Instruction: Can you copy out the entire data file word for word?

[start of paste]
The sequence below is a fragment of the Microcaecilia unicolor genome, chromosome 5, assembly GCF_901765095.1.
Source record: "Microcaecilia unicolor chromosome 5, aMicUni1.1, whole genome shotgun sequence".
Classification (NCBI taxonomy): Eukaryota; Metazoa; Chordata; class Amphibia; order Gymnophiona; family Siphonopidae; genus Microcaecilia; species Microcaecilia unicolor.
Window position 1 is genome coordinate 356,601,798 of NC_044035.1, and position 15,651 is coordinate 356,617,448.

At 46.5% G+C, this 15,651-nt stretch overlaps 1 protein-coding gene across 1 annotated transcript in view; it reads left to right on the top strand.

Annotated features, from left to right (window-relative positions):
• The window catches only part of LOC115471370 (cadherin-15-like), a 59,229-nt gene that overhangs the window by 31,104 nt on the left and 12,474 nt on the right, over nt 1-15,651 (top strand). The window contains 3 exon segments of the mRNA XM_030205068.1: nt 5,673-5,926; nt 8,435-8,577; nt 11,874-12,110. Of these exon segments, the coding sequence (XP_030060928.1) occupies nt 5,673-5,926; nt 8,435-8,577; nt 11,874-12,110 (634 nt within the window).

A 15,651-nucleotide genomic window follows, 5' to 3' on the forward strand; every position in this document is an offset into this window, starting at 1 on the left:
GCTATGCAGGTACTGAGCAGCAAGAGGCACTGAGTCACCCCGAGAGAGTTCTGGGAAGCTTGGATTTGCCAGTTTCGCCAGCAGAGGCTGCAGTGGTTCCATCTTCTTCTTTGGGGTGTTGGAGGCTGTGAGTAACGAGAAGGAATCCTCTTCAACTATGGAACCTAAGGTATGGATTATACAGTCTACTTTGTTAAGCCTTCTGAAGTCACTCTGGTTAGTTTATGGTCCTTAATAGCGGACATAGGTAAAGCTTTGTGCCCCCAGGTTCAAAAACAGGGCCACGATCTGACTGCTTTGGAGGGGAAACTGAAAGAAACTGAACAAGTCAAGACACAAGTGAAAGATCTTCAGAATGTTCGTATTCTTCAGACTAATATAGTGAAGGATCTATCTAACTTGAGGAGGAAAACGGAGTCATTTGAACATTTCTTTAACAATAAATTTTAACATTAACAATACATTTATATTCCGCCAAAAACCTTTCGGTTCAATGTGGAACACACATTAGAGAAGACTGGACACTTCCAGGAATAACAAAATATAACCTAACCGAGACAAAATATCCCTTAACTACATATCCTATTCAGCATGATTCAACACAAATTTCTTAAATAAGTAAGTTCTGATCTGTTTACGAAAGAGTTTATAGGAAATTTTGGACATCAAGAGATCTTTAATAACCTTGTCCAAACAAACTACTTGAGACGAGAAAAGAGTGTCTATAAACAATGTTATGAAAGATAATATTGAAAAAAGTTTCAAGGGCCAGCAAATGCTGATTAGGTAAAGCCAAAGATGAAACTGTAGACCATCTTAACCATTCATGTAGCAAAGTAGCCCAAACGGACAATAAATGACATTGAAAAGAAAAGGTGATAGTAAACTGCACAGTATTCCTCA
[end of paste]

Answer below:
The sequence below is a fragment of the Microcaecilia unicolor genome, chromosome 5, assembly GCF_901765095.1.
Source record: "Microcaecilia unicolor chromosome 5, aMicUni1.1, whole genome shotgun sequence".
Classification (NCBI taxonomy): Eukaryota; Metazoa; Chordata; class Amphibia; order Gymnophiona; family Siphonopidae; genus Microcaecilia; species Microcaecilia unicolor.
Window position 1 is genome coordinate 356,601,798 of NC_044035.1, and position 15,651 is coordinate 356,617,448.

At 46.5% G+C, this 15,651-nt stretch overlaps 1 protein-coding gene across 1 annotated transcript in view; it reads left to right on the top strand.

Annotated features, from left to right (window-relative positions):
• The window catches only part of LOC115471370 (cadherin-15-like), a 59,229-nt gene that overhangs the window by 31,104 nt on the left and 12,474 nt on the right, over nt 1-15,651 (top strand). The window contains 3 exon segments of the mRNA XM_030205068.1: nt 5,673-5,926; nt 8,435-8,577; nt 11,874-12,110. Of these exon segments, the coding sequence (XP_030060928.1) occupies nt 5,673-5,926; nt 8,435-8,577; nt 11,874-12,110 (634 nt within the window).

A 15,651-nucleotide genomic window follows, 5' to 3' on the forward strand; every position in this document is an offset into this window, starting at 1 on the left:
GCTATGCAGGTACTGAGCAGCAAGAGGCACTGAGTCACCCCGAGAGAGTTCTGGGAAGCTTGGATTTGCCAGTTTCGCCAGCAGAGGCTGCAGTGGTTCCATCTTCTTCTTTGGGGTGTTGGAGGCTGTGAGTAACGAGAAGGAATCCTCTTCAACTATGGAACCTAAGGTATGGATTATACAGTCTACTTTGTTAAGCCTTCTGAAGTCACTCTGGTTAGTTTATGGTCCTTAATAGCGGACATAGGTAAAGCTTTGTGCCCCCAGGTTCAAAAACAGGGCCACGATCTGACTGCTTTGGAGGGGAAACTGAAAGAAACTGAACAAGTCAAGACACAAGTGAAAGATCTTCAGAATGTTCGTATTCTTCAGACTAATATAGTGAAGGATCTATCTAACTTGAGGAGGAAAACGGAGTCATTTGAACATTTCTTTAACAATAAATTTTAACATTAACAATACATTTATATTCCGCCAAAAACCTTTCGGTTCAATGTGGAACACACATTAGAGAAGACTGGACACTTCCAGGAATAACAAAATATAACCTAACCGAGACAAAATATCCCTTAACTACATATCCTATTCAGCATGATTCAACACAAATTTCTTAAATAAGTAAGTTCTGATCTGTTTACGAAAGAGTTTATAGGAAATTTTGGACATCAAGAGATCTTTAATAACCTTGTCCAAACAAACTACTTGAGACGAGAAAAGAGTGTCTATAAACAATGTTATGAAAGATAATATTGAAAAAAGTTTCAAGGGCCAGCAAATGCTGATTAGGTAAAGCCAAAGATGAAACTGTAGACCATCTTAACCATTCATGTAGCAAAGTAGCCCAAACGGACAATAAATGACATTGAAAAGAAAAGGTGATAGTAAACTGCACAGTATTCCTCA